Must See Exhibit: Chemical X’s ‘CXLA’ Explores the Aesthetics of Ecstasy/Rave Culture

 

 

Back in June of 2000, TIME Magazine ran a surprising cover story titled Ecstasy: What it Does to Your Brain. Rave culture was already very much in decline by that time, but the drug had taken a newly prominent position in the American clubbing zeitgeist. Remarkably, reporters concluded that it actually wasn’t all that dangerous, relatively speaking.

With sufficient time having passed, in 2017 British artist Chemical X (once associated with the legendary Ministry of Sound scene, and a collaborator with Banksy and Damien Hirst) created an installation that featured a sculpt of supermodel Cara Delevigne seemingly floating amidst 7254 ecstasy tablets. It immediately become an instant press sensation, and is currently valued at more than $1 million.

 

 

Now the controversial artist is bringing an entire show of ecstasy themed work to Los Angeles, with an exhibition incisively titled CXLA. In keeping with his aversion to traditional galleries, it’s been fitted into the defunct Tower Records space on Sunset Boulevard in West Hollywood – which surely adds a modern-world poetic layer to the entire affair.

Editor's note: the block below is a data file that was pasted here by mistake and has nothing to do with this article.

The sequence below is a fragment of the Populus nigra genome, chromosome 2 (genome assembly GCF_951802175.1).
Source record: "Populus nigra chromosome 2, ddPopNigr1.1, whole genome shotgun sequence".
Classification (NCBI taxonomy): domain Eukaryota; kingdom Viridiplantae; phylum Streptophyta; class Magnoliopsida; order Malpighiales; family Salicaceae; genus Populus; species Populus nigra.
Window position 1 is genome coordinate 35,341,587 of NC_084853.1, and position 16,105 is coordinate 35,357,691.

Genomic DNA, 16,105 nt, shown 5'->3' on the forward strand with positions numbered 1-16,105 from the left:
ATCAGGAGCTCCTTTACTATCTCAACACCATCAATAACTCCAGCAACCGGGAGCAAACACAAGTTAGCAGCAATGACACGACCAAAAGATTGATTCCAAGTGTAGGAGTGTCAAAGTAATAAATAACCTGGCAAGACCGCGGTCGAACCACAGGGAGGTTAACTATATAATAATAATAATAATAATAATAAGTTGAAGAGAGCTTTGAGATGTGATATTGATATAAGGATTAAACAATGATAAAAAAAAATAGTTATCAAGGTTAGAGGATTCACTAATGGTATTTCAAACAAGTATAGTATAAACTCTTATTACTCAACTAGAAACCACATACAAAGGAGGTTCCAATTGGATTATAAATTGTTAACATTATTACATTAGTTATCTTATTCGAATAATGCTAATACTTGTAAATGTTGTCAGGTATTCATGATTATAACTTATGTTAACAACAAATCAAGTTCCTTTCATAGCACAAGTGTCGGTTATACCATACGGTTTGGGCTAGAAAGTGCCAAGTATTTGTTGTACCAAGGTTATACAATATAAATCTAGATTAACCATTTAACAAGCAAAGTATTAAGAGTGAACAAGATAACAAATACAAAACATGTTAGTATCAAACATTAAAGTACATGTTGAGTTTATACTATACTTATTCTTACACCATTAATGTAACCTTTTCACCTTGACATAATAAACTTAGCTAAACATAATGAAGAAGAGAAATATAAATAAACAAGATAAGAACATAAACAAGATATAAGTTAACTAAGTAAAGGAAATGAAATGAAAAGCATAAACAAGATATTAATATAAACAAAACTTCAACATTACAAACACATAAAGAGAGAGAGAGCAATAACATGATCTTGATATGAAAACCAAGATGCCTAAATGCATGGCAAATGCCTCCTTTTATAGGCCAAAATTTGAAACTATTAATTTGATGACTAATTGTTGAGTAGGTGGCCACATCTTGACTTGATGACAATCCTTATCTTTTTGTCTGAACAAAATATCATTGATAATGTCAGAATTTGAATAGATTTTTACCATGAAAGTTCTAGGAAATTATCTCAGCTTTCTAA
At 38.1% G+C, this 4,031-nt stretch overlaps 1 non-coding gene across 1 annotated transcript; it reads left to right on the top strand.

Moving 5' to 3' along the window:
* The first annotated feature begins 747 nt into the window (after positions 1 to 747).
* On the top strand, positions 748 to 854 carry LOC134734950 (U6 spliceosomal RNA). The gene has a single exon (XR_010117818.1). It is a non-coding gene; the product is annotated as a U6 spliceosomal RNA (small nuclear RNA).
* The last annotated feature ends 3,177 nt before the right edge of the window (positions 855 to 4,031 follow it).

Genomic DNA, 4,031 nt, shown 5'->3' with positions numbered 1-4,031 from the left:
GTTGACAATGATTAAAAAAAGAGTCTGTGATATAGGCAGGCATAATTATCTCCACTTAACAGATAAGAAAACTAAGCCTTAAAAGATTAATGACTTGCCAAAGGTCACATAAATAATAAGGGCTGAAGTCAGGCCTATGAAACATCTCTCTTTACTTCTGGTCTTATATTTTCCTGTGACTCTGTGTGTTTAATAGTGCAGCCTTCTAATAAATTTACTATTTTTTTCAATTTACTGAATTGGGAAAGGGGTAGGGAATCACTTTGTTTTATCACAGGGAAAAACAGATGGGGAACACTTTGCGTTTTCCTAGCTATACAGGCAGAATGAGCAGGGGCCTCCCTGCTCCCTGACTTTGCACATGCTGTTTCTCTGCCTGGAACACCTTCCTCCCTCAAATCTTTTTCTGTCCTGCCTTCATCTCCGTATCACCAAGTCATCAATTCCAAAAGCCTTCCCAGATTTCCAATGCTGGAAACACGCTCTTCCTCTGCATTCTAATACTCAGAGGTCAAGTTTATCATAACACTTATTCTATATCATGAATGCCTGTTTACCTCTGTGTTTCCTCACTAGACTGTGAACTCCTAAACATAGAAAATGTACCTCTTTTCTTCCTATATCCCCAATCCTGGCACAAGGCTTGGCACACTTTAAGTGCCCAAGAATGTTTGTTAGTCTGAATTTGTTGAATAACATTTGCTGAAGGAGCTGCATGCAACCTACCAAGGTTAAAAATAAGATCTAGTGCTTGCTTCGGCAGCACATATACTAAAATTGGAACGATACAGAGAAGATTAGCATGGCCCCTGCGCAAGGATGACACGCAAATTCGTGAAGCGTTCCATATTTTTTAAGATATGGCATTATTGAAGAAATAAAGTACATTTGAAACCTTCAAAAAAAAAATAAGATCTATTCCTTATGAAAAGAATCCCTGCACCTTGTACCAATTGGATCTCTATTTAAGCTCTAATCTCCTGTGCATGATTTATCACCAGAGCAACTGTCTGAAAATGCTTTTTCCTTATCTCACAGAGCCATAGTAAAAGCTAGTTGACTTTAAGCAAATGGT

It follows another Chemical X Los Angeles installation earlier this year titled Skid Rodeo Drive – The Street Where Luxury & Poverty Meet – a commentary on the city’s rampant homeless problem. But of his upcoming show, he expounds, “The ‘Ecstasy’ series is about potential suspended in an everlasting moment, allowing the viewer to see what has been, what is and what could be – all in the same instant.”

 

 

Indeed, Orbital’s Paul Hartnoll opined to BlackBook in 2018 that rave was “the last great youth culture movement.” And ecstasy was surely its fuel.

Fittingly, Chemical X has never before exhibited via an organized public show – so there is a sense of cultural momentousness surrounding CXLA(which will open with a private event Friday, November 8, and be open to the public Saturday and Sunday, November 9 & 10.)

I hope L.A. will come to take it all in,” he says. We say miss it at a loss to your enlightenment.

 

 

 

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